“American Idiot”: Life and times of the suburban punk rock kid

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Dressed to the nines in my combat boots and ratted out hair with the best “screw society!” attitude I could muster up, I was ready for American Idiot to rock my socks off. Playing at the Orpheum Theater until February 26th, the Critical View team and I were lucky enough to snag tickets for the sold out opening night. I wasn’t sure at all what to expect the show to be about, but after about 10 minutes it was pretty clear; three punk kids in their adventure called life, bright eyed and bushy tailed they’re more than ready to high tail it out of suburbia to the big city. There are some problems though, called pregnancy, war and heroine, and it turns the boys’ lives upside down.

It was crude, and very in your face. No metaphors to sift through (except St. Jimmy AKA Heroine) and almost uncomfortable to watch, and I mean that in the best way possible! After the opening number, ‘American Idiot’, I distinctly remember the first spoken line of the show, “February 2nd, I jerked of into oblivion last night…” But, if that’s not enough to convince of the lack of a filter this show had then maybe the sex scene will, the same sex scene where my friend’s eyes were covered by her mother. The lack of a filter, however, is one of the shows charms and accurate for the topic. Punk is basically a middle finger to society and it’s rules and filters so this show couldn’t have a filter or it just wouldn’t be right. The general vibe of the show was chaotic and concert-y, definitely not like any Broadway show I’ve seen, nor will probably see again.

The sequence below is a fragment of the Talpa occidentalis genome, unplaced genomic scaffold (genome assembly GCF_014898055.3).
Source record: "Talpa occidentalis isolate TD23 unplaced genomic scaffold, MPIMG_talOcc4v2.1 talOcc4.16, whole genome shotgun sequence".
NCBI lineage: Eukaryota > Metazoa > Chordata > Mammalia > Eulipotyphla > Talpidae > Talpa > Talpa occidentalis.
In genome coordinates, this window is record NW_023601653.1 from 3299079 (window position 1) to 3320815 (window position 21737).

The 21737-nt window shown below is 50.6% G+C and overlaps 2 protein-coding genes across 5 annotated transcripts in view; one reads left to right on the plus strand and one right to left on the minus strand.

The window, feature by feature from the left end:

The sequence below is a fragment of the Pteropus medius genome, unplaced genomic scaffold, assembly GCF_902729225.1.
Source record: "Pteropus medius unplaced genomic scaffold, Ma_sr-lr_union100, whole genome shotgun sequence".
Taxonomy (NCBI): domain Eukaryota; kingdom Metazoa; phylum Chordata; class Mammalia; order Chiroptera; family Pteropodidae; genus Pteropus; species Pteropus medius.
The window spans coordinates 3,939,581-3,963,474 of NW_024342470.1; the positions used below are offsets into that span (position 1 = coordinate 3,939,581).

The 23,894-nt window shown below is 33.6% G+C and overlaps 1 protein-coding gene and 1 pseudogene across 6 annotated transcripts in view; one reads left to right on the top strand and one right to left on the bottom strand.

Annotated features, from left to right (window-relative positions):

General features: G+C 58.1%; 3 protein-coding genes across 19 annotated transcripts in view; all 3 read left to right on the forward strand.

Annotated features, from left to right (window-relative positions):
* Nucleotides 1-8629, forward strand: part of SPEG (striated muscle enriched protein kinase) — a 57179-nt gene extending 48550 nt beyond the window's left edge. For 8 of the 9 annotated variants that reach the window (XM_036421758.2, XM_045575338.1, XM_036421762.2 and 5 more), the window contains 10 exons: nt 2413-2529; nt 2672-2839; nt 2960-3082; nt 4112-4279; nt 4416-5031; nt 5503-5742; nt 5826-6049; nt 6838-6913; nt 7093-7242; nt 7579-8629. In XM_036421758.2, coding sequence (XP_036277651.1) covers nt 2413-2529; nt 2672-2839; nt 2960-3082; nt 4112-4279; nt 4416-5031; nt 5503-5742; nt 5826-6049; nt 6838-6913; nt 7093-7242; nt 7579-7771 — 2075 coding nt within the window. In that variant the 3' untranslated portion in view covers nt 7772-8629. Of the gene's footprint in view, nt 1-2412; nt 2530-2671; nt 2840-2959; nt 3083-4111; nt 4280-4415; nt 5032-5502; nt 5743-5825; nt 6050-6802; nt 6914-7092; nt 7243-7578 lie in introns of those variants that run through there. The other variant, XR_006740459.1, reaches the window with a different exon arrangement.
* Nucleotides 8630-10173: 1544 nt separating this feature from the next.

The set was fantastic, TVs cover the industrial style walls and show whatever is needed to be shown from the setting to chaotic propaganda style imaging.The only permanent parts of the set were the couch, the stairwell, the TVs and the band; any and everything else was rolled in and out when ever it was required and added to the slight sense of chaos that was prevalent throughout the show. Costuming was accurate I would say, I felt like I was watching my friends (self declared punk kids) on the stage half the time with the spiky hair, skinny jeans and generally mismatched clothing. The only complaint I would have would be the lighting; the over use of the strobes almost sent me into a seizure and heavily distracted from what was going on on the stage. Besides that, the rest of the lighting was organized chaos and really added to the show.

Crude? Check. 14 year old boy humor? Check. Drugs, sex and rock and roll? Check. Great music and a concert vibe? Check. Some sobering moments? Check. While different than what was originally expected, and kind of hard to follow at times, the show was great fun and I really did love it. Go! (But do NOT bring your children under the age of 16 or anyone who is easily offended, embarrassed or just doesn’t like cursing, drugs, sex and toilet humor. Just a word of warning.) And, remember, every concert has an encore.